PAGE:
By Tony Mee

Silicon Valley Bank (SVB) was a medium-sized regional US bank that specialised in providing banking services to entrepreneurial technology businesses within the US and UK.

On Wednesday 8 March SVB notified the market that it was $2 billion short of capital. By Friday US regulators had closed the bank due to a frenzied run by depositors. While it has been operating in a difficult environment of fast-increasing interest rates, its failure was less about the banking system as a whole and more due to its own failures of risk control. SVB is now the largest bank failure in the US since the global financial crisis.

Typical banking protocol is mainly to invest deposit funds in short-dated bond products such as Treasury notes or bills. Yet SVB strayed from this by investing a major proportion of client deposits in long-dated bonds, chasing returns by seeking assets with higher yields. What ensued was catastrophic, as these highly interest rate-sensitive instruments deteriorated in value as the US central bank increased interest rates sharply to rein in inflation.

Clearly regulators are concerned about possible contagion from this banking failure. Over the weekend, the US Federal Deposit Insurance Corporation (FDIC) stepped in to guarantee depositors’ funds. Additionally, the regulator has put SVB into administration and is seeking a banking partner to take over the bank.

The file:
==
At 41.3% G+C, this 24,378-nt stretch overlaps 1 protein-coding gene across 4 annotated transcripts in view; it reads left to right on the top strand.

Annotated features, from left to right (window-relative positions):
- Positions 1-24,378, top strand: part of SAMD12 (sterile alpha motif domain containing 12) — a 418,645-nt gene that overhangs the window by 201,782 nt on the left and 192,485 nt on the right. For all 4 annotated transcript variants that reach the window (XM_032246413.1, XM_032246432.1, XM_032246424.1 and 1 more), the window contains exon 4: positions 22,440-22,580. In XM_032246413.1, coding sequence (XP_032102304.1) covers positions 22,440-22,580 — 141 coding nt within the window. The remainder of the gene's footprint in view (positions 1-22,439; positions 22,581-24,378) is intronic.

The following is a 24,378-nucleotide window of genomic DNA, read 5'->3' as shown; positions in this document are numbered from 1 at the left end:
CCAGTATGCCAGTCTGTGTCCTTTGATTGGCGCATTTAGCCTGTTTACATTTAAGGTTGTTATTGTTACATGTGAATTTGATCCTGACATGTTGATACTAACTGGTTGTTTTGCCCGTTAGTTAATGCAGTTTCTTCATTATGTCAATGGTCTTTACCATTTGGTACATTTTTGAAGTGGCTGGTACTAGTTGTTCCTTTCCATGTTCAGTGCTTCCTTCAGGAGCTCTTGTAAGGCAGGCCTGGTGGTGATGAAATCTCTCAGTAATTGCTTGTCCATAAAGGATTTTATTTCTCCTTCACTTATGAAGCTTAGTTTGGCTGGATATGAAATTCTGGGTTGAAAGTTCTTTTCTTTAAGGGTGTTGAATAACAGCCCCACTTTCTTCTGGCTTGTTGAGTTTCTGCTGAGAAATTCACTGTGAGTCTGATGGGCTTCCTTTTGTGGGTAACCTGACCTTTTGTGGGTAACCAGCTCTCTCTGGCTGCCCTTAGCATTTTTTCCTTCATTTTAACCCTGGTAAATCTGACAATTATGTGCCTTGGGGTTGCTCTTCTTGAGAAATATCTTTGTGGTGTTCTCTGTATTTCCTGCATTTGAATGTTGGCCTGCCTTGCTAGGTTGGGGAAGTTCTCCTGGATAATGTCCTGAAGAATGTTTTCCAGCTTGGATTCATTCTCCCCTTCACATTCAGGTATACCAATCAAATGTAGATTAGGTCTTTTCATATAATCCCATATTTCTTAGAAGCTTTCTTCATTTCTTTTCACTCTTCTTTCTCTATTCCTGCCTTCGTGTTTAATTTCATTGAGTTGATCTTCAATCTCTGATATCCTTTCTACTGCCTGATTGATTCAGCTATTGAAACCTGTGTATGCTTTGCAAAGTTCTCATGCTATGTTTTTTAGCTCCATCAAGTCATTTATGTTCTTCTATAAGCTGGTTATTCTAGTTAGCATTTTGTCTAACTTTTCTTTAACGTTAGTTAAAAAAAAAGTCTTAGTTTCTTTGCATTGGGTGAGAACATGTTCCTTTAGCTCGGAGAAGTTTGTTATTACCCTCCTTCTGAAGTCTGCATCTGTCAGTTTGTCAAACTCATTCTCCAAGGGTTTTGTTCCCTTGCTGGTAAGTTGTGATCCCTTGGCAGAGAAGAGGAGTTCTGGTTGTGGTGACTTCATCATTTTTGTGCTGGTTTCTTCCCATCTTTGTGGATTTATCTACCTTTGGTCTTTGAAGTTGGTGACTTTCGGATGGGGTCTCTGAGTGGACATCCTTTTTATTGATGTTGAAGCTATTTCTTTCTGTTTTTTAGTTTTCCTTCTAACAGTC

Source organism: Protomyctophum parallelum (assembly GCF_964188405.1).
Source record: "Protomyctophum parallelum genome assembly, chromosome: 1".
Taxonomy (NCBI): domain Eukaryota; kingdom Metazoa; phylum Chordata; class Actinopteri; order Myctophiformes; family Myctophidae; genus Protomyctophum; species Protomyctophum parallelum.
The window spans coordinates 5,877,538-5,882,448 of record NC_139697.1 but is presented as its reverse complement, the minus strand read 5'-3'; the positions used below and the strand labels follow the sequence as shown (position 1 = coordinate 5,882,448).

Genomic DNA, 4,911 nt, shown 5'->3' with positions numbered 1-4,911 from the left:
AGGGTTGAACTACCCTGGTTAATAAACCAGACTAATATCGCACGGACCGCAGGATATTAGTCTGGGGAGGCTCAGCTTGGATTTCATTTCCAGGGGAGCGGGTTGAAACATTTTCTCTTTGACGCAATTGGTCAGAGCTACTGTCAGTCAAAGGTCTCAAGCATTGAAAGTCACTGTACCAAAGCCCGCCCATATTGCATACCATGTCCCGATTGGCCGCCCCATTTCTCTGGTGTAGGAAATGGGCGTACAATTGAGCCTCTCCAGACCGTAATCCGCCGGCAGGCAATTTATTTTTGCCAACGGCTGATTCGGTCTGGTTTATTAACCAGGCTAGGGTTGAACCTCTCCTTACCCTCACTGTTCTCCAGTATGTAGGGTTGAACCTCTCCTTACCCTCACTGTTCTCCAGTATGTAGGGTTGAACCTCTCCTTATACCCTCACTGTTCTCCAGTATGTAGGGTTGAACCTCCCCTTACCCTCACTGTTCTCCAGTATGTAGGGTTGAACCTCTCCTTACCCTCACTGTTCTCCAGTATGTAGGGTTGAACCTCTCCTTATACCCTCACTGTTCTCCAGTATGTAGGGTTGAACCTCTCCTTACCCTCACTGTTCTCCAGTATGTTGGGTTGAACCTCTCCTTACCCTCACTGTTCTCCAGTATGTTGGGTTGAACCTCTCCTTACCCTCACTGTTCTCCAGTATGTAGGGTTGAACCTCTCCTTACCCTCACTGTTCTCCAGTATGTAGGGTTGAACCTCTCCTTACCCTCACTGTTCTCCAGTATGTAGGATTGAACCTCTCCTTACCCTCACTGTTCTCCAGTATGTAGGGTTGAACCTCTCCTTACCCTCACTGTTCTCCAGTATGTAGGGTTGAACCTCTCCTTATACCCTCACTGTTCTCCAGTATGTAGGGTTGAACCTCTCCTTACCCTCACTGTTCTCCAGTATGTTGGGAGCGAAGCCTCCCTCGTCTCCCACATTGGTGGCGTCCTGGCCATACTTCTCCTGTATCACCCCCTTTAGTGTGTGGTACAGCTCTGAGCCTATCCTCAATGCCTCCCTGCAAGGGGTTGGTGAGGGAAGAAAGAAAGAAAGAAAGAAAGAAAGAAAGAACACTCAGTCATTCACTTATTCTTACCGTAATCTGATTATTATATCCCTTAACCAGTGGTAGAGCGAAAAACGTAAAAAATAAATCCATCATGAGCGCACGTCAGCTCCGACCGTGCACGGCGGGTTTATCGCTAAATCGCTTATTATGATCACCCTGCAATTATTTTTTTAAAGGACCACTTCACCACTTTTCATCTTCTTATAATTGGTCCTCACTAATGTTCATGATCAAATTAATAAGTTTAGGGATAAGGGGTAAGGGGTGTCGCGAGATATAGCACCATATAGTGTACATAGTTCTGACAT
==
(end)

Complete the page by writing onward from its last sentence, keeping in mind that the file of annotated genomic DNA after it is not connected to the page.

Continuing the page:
In the UK HSBC, Europe’s largest bank, has agreed to buy the British arm of SVB, providing stability for UK depositors. This means that many fast-growing homegrown technology businesses will continue to have full access to their bank accounts and deposits.

In terms of ramifications for markets, investors, traders and regulators will be keeping a keen eye on the banking and financial sectors over the coming days and weeks. With recent economic data proving strong, including a robust labour market, core inflation has started to pick up again. This has led to the market pricing in a higher terminal interest rate in the United States recently. However, many commentators are now suggesting that the Federal Reserve may pause hiking rates this month to evaluate the stability of the financial environment prior to resuming monetary tightening.

Asset Intelligence believes that the SVB news, as well as recent failures in major cryptocurrency infrastructure, will cool market sentiment for the time being. We are currently underweight both equity and bond risk. We will continue to monitor this situation keenly.


Intended for Professional Financial Advisers only